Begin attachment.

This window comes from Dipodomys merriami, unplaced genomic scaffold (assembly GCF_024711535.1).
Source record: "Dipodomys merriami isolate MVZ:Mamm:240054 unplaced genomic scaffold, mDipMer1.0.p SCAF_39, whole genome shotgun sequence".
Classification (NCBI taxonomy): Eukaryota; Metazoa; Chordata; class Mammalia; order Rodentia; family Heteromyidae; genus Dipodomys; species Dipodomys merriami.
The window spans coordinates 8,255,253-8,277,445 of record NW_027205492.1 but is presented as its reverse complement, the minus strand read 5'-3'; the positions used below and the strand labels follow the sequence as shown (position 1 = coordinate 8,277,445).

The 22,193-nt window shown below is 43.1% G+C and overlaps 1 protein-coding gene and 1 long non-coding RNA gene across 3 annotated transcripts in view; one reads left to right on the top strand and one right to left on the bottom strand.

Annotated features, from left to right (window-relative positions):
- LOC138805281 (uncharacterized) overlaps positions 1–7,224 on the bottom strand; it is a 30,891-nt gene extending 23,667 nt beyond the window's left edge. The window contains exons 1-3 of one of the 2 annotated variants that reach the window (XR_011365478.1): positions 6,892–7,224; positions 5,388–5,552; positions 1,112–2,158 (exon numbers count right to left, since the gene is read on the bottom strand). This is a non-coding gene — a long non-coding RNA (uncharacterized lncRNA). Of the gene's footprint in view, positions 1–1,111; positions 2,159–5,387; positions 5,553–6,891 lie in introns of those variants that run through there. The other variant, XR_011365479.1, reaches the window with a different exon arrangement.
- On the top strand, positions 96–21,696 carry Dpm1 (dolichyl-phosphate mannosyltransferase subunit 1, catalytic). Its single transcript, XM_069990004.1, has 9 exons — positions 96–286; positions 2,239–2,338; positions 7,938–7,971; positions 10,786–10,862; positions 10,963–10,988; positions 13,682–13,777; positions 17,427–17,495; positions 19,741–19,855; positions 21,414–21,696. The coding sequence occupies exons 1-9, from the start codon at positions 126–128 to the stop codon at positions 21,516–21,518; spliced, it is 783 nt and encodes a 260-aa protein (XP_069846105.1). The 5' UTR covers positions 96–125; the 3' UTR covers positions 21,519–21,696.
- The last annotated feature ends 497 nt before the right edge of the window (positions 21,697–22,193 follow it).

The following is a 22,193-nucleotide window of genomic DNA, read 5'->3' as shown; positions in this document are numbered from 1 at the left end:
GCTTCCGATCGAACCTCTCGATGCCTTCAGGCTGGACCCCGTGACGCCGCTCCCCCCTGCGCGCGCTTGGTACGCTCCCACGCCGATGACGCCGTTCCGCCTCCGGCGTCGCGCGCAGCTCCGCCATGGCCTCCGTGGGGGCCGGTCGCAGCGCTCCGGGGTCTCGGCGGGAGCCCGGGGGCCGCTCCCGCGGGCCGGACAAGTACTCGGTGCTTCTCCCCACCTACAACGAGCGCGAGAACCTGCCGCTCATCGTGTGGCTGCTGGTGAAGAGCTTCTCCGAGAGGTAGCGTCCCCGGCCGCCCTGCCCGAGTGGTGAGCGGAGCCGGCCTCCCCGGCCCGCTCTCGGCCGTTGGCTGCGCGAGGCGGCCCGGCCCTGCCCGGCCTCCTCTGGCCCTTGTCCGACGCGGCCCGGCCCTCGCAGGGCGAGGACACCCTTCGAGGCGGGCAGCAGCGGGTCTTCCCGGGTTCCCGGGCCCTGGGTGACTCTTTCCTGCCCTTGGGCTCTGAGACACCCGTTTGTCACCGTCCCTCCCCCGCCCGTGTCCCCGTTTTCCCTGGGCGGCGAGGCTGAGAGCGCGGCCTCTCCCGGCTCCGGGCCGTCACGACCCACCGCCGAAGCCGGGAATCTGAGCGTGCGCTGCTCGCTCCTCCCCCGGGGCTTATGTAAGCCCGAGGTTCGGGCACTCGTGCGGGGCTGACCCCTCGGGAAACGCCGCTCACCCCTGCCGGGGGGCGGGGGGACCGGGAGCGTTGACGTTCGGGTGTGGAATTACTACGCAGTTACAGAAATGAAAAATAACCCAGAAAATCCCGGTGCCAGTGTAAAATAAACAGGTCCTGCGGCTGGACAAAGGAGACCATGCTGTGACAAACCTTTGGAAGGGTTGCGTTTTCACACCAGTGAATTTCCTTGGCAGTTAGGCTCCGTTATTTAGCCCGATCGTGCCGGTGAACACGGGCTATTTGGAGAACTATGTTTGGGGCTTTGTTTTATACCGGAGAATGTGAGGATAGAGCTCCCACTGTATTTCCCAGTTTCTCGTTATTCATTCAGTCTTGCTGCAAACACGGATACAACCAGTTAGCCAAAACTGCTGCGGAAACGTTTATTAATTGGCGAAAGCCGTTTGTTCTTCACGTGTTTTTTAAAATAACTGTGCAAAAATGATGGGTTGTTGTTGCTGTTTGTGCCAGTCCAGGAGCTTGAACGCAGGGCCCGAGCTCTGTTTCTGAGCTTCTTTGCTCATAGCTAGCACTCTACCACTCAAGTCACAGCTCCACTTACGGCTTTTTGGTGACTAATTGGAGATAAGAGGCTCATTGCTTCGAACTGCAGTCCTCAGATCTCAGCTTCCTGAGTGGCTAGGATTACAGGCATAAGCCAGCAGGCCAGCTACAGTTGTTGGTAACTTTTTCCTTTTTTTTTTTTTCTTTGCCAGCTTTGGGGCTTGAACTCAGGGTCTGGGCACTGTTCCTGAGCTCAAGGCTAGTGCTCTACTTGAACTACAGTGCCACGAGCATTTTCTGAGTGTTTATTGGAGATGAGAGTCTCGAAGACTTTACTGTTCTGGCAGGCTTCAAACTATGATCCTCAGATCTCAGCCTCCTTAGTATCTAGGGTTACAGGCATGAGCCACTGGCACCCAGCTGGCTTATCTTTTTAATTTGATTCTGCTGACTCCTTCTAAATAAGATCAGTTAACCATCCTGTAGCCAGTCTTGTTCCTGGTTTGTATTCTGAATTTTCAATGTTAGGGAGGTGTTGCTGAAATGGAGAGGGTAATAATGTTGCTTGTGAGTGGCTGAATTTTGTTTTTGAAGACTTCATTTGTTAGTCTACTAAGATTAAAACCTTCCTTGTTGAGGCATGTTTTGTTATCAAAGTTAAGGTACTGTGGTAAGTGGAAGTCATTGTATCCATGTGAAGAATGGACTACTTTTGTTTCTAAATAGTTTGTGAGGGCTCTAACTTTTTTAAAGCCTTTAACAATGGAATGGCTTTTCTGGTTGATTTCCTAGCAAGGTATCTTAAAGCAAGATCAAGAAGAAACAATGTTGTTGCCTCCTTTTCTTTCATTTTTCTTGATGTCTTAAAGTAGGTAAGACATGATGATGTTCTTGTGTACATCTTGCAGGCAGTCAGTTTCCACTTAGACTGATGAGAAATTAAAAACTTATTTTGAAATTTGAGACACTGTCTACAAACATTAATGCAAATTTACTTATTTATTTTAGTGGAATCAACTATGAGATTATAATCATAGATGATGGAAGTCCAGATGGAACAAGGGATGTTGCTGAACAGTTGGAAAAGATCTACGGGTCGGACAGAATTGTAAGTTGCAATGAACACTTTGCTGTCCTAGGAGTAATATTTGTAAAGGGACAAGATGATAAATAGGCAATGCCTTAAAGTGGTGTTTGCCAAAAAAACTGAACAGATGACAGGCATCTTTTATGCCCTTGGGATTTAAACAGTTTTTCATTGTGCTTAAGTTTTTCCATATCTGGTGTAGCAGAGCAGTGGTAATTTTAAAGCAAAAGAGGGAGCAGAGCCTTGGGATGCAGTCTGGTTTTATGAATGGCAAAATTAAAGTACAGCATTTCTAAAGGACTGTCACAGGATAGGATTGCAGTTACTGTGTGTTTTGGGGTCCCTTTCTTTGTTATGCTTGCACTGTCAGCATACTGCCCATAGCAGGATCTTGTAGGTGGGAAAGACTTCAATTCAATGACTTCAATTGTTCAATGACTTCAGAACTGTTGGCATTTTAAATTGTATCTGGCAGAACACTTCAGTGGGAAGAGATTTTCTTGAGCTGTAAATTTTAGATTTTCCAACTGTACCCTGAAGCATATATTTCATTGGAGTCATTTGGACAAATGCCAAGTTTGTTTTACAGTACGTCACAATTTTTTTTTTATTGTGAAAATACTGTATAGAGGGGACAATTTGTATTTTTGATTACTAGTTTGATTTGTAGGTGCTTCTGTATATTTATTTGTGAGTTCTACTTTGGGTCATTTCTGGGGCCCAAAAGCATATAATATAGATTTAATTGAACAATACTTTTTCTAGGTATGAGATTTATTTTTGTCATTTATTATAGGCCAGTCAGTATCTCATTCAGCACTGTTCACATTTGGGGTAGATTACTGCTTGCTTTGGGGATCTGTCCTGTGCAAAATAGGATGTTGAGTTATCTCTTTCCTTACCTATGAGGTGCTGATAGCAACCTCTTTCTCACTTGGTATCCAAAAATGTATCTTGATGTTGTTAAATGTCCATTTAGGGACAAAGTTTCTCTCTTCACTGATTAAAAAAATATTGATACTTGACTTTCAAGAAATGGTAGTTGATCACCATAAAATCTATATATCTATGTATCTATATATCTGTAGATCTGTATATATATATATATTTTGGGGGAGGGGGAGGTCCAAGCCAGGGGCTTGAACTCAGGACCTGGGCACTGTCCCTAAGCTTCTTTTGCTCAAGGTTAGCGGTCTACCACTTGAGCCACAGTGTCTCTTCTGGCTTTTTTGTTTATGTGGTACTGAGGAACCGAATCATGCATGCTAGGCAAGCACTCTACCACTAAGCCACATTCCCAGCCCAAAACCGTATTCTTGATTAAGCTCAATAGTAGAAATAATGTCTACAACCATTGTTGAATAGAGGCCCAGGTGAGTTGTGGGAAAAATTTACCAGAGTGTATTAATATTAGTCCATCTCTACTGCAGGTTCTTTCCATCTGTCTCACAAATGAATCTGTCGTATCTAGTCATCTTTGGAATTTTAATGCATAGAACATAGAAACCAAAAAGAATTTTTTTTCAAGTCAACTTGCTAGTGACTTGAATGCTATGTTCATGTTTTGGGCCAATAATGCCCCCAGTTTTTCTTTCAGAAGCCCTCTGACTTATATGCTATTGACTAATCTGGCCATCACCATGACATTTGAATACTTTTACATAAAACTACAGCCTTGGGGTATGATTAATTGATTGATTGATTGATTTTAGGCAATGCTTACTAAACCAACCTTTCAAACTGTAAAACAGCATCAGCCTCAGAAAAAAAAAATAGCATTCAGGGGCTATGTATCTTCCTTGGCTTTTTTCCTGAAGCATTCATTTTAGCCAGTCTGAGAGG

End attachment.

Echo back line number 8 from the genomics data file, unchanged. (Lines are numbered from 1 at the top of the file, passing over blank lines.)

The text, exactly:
- On the top strand, positions 96–21,696 carry Dpm1 (dolichyl-phosphate mannosyltransferase subunit 1, catalytic). Its single transcript, XM_069990004.1, has 9 exons — positions 96–286; positions 2,239–2,338; positions 7,938–7,971; positions 10,786–10,862; positions 10,963–10,988; positions 13,682–13,777; positions 17,427–17,495; positions 19,741–19,855; positions 21,414–21,696. The coding sequence occupies exons 1-9, from the start codon at positions 126–128 to the stop codon at positions 21,516–21,518; spliced, it is 783 nt and encodes a 260-aa protein (XP_069846105.1). The 5' UTR covers positions 96–125; the 3' UTR covers positions 21,519–21,696.